Ah, a spring Friday. The promise of the season mixed with the relief of a weekend about to dawn. A truly hopeful confluence of energies that can make a person feel almost too crammed with positive vibes.
So why not hedge our emotions a bit and take a moment to see how things are going over at the financial world's eternal flame toxic garbage fire, Deutsche Bank?
After fledging rumors that shit was about get real dark, this week was dominated by reports that Deutsche is looking to crop a nifty 20% of its US-based workforce and lighten its real estate load by shuttering some offices and moving its NYC HQ from Wall Street to hipper, smaller office space in Midtown. The bank has denied such reports, but according to some reporting by Bloomberg, last week's Milken Conference was already rife with discussion of how to carve up Deutsche's American corpse, and/or how much is still even edible at this point...
In chandeliered conference rooms and marble-floored hallways, Wall Street A-listers chatted, with no shortage of schadenfreude, about the German bank’s recent capitulation: After two decades trying to build one of the world’s top investment banks, it’s settling for something less -- and may eliminate thousands of jobs, especially in the U.S.
The main questions for many of its rivals attending the Milken Institute Global Conference: Can Deutsche Bank protect the U.S. businesses it wants to keep? And if not, who’s worth poaching?
And as we know, Deutsche Bankers have been feelingvery poachablefor a while now, mostly because Deutsche management has taken very little care in treating them with any kind of care. But that all happened under the watch of emotionally broken former CEO John Cryan. Surely things will be handled more deftly under the younger, fresher Teutonic leadership of shiny new CEO Christian Sewing...right?
Employees who remain should feel encouraged by the overhaul, which in many areas will focus on underperformers, said Mark Fedorcik, co-head of the investment bank’s operations in the Americas, in an interview on Thursday. “You’ve got to make decisions to shrink where you’re not efficient.”
Hmm, is Fedorcik tacitly admitting that 1 in 5 US-based Deutsche Bankers are not worth keeping around? Because that would be a weird thing for a senior manager to say about the people he's supposed to be...managing. He must have clarified this later in the piece...
Fedorcik, who oversees corporate finance operations, said most of the cuts in that business will be underperformers and that he will fiercely defend employees doing well. “It sends the right message to the top performers and it sends a message to people internally that you will continue to reward the best people,” he said.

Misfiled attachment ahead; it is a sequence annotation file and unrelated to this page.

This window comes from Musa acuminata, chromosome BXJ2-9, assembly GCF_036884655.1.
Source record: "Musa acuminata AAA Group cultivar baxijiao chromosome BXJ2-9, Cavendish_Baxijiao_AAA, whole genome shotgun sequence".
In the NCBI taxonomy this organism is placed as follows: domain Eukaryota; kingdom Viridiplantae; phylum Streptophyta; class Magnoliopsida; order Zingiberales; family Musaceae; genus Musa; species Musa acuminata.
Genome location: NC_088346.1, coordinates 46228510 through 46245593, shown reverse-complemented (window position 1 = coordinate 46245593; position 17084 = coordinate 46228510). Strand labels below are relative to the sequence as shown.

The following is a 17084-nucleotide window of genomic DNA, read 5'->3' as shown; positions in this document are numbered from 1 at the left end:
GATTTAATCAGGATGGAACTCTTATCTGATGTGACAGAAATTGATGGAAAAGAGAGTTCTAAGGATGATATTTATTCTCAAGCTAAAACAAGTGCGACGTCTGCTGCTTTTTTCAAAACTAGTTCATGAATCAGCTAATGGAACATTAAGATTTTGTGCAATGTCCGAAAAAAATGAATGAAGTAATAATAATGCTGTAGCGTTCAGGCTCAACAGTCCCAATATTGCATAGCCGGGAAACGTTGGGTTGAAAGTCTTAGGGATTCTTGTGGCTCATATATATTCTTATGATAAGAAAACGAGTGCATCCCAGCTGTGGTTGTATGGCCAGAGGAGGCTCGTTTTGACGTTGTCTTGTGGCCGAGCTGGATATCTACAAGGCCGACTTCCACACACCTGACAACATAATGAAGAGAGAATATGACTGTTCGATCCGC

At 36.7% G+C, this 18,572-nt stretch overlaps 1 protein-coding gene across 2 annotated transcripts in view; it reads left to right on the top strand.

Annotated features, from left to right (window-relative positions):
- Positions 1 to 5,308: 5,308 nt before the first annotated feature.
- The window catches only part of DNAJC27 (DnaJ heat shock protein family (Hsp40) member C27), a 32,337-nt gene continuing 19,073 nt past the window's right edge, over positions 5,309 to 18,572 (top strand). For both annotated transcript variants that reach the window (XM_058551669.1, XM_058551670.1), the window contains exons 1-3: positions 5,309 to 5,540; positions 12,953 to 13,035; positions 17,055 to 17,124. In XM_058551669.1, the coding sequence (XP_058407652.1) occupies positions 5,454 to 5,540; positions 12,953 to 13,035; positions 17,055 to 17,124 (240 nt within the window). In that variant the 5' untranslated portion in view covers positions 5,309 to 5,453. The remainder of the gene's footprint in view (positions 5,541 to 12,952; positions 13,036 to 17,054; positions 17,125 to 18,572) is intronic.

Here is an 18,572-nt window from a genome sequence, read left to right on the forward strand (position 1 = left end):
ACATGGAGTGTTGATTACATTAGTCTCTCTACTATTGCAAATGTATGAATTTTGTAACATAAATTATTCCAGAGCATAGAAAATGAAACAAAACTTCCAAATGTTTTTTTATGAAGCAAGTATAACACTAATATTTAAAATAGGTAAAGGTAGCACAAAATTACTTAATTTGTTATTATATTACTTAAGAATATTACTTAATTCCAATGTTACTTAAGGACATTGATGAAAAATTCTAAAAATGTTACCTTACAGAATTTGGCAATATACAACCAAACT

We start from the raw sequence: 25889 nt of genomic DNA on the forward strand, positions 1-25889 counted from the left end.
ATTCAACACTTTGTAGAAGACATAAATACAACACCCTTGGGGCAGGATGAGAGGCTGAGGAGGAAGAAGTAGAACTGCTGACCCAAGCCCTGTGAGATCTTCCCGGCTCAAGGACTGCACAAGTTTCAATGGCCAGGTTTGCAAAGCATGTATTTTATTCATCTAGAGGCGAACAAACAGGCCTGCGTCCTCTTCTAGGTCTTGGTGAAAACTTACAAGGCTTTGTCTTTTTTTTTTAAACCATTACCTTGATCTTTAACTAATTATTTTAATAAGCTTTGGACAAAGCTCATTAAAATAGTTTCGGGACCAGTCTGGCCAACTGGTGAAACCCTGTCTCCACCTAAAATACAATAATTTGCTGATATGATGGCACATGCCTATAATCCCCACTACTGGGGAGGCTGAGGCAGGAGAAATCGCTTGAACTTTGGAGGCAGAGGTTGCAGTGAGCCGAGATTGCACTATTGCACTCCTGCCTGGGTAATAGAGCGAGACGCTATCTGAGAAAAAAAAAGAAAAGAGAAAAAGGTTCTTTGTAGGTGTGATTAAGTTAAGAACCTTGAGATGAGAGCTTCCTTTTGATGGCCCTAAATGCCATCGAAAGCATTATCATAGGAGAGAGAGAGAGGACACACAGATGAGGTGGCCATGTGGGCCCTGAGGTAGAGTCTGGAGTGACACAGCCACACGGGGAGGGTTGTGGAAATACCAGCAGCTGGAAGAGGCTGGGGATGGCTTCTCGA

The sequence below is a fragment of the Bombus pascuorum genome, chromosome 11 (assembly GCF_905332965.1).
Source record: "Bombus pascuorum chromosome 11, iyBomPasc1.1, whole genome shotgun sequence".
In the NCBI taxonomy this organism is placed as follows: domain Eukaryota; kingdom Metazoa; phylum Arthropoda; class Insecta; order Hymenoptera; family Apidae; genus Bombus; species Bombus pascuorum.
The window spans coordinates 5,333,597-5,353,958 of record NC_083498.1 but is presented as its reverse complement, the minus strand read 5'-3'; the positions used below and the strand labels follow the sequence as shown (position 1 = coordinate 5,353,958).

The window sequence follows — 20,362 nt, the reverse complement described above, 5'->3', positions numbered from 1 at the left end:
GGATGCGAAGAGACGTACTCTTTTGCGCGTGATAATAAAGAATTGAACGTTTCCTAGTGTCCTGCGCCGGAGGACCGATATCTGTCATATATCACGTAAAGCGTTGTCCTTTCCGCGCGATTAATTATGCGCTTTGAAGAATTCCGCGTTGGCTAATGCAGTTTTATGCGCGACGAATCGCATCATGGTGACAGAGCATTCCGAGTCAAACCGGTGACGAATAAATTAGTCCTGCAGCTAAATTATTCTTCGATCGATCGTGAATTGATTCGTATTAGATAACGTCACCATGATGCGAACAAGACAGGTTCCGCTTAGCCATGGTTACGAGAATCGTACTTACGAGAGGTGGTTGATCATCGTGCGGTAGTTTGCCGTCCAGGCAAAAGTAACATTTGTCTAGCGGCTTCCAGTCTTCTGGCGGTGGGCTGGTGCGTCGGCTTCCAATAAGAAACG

So, yeah, he didn't. But he did manage to make current Deutsche-American bankers feel this way about how things are going at the office. From a current NYC-based DBer:
"Would like to say a big fuck you to Mark Fedorcik who pre-labeled people who are going to be laid off next week as underperformers multiple times in the Bloomberg article today on DB. Thanks douchebag! that’s a great public comment to make about the hundreds of people who will be out looking for jobs soon."
Soooo, Fedorcik has that goin' for him, which is nice.
But the problems inside Deutsche obviously go beyond how people feel about Fedorcik's comments to a reporter. Another tipster inside the bank tells us that Sewing's visit to NYC meant to soothe over tensions just made things more tense and that high profile departures, like Deutsche Bank Securities CEO Barry Bausano, has many of the rank and file working in a environment that feels "Super stressful and super shitty." Basauno was essentially DB's hedge fund tzar and was reportedly telling clients last week to hang tight with Deutsche. The fact that he's gone - and that the hyperactive rumor mill inside the bank is devoid of any scuttlebutt on his possible successor - is not, according to our sources, putting many minds at ease.
But, hey, if Sewing and Fedorcik's pleas are to be believed, Deutsche's US operations will now focus on talent retention and - inevitably - acquisition. We hate to get too speculative about something so serious, but we can't help play matchmaker when the opportunity arises.
If Deutsche is looking to bring in a tested hedge fund relationship executive that might be eager to come in at a bargain, is used to chaotic working situations and is infamous for raising morale everywhere he goes, we know of one guy that might fit the bill perfectly.
But is Deutsche's conservative new management team brave enough to see the brilliance in purchasing Skybridge Capital and submitting itself to deep study and adoption of The M.O.O.C.H. System? For only through The Mooch can true healing begin.